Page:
Congress has strengthened the Federal False Claims Act (31 U.S.C. §§ 3729–33) (FCA) over the last six years to crack down on fraud by government contractors and subcontractors as well as those who might conspire with them. Not only does the FCA impose liability for making or causing to be made false claims, but it also imposes liability for (a) conspiracy, even if a person never obtained federal funds through the fraud, (b) failure to report overpayments, and (c) failure to report fraud by others. While many cases brought under the FCA involve Medicare or Medicaid fraud, the law applies to any type of false or fraudulent claim submitted to the government for payment or approval.
The FCA provides that any person who knowingly presents, or causes to be presented, a false or fraudulent claim for payment or approval or a false record or statement material to a false or fraudulent claim, is liable to the U.S. Government for a civil penalty of not less than $5,500 and not more than $11,000, plus three times the amount of damages that the government sustained because of the act of that person. 31 U.S.C. § 3729(a)(1). The FCA’s knowledge requirement could be shown by having actual knowledge, acting “in deliberate ignorance of whether the information is true or false” or acting “in reckless disregard of the truth or falsity of the information.” A third party or qui tam whistleblower may bring suit on the government’s behalf and obtain a portion of the damages award. 31 U.S.C. § 3730.
FCA liability applies to contractors, subcontractors, and even co-conspirators who may not even receive federal funds. See United States ex rel. Folliard v. CDW Tech. Servs., Inc., 722 F.Supp.2d 20, 34–35 (D.D.C. 2010) (explaining that Congress intended section 3729(a) to attach “‘without regard to whether the wrongdoer deals directly with the Federal Government; with an agent acting on the Government’s behalf; or with a third party contractor, grantee, or other recipient of such money or property’”) (quoting S. Rep. 110-10 at 11); 31 U.S.C. § 3729(a)(1)(A) and (B). The conspiracy provision of the FCA provides liability for conspiring to commit any of the acts set forth in 31 U.S.C. § 3729(a)(1) (A), (B), (D), (E), (F), or (G). The Fraud Enforcement and Recovery Act, Pub. Law 111-21, 123 Stat. 1617 (2009) (FERA) amended the conspiracy provision in 2009 so that it does not require the person to have personally received any payment based on a false claim. Thus, a consultant who conspired with a contractor to defraud the government and personally did not receive any funds traceable to the government, could nonetheless be liable under the FCA.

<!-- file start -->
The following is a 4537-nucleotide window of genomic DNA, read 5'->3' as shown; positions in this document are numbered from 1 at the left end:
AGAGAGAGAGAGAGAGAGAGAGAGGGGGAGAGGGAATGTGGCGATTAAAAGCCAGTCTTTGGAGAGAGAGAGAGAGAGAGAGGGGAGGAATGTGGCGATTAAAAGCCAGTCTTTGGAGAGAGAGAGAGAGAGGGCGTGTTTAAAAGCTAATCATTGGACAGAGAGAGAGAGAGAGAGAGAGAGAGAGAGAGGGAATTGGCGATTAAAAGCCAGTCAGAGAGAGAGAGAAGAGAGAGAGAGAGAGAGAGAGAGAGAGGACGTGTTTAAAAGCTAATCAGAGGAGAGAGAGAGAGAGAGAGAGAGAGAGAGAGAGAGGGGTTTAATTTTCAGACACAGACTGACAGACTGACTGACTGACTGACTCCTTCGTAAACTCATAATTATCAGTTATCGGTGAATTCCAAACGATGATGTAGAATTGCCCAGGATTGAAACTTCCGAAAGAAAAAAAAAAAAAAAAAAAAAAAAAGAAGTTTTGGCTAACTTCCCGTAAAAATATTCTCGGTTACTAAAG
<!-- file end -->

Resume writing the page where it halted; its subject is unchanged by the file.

FERA also added language for reverse claims. A reverse false claim is when a person “[k]nowingly conceals or knowingly and improperly avoids or decreases an obligation to pay or transmit money or property to the State or a political subdivision.” 31 U.S.C. § 3729(a)(1)(G). An example would be discovering that a billing error had been made resulting in an overpayment from the government and failing to report it and repay it.
Federal regulation requires
[t]imely disclosure, in writing, to the agency [Office of Inspector General], with a copy to the Contracting Officer, whenever, in connection with the award, performance, or closeout of any Government contract performed by the Contractor or a subcontractor thereunder, the Contractor has credible evidence that a principal, employee, agent, or subcontractor of the Contractor has committed a violation of Federal criminal law involving fraud, conflict of interest, bribery, or gratuity violations found in Title 18 U.S.C. or a violation of the civil False Claims Act.
48 C.F.R. §52.203-13(b)(2)(ii)(F). Additionally, if an overpayment is in relation to the Affordable Care Act, i.e., a Medicare claim, it must be reported and returned within 60 days after the date on which the overpayment was identified. 42 U.S.C. §1320a-7k(d); accord 42 U.S.C. § 1320a-7a (Civil Monetary Penalties Act).
Heavy civil fines per claim and treble damages could be incurred, not only against those who perpetrate the fraud and receive the federal funds through fraud, but also against subcontractors or co-conspirators who might not have directly received any federal funds. Additionally, the FCA imposes liability for failure to follow reporting requirements.
In conclusion, the FCA comes with very sharp teeth, and it is advisable to (1) become familiar with the laws of the FCA, (2) know your duty to report, and, most of all, (3) know the companies with whom you are doing business, so that their wrongdoing does not become your legal liability.
—Carrie Parker, Snell & Wilmer L.L.P., Reno, NV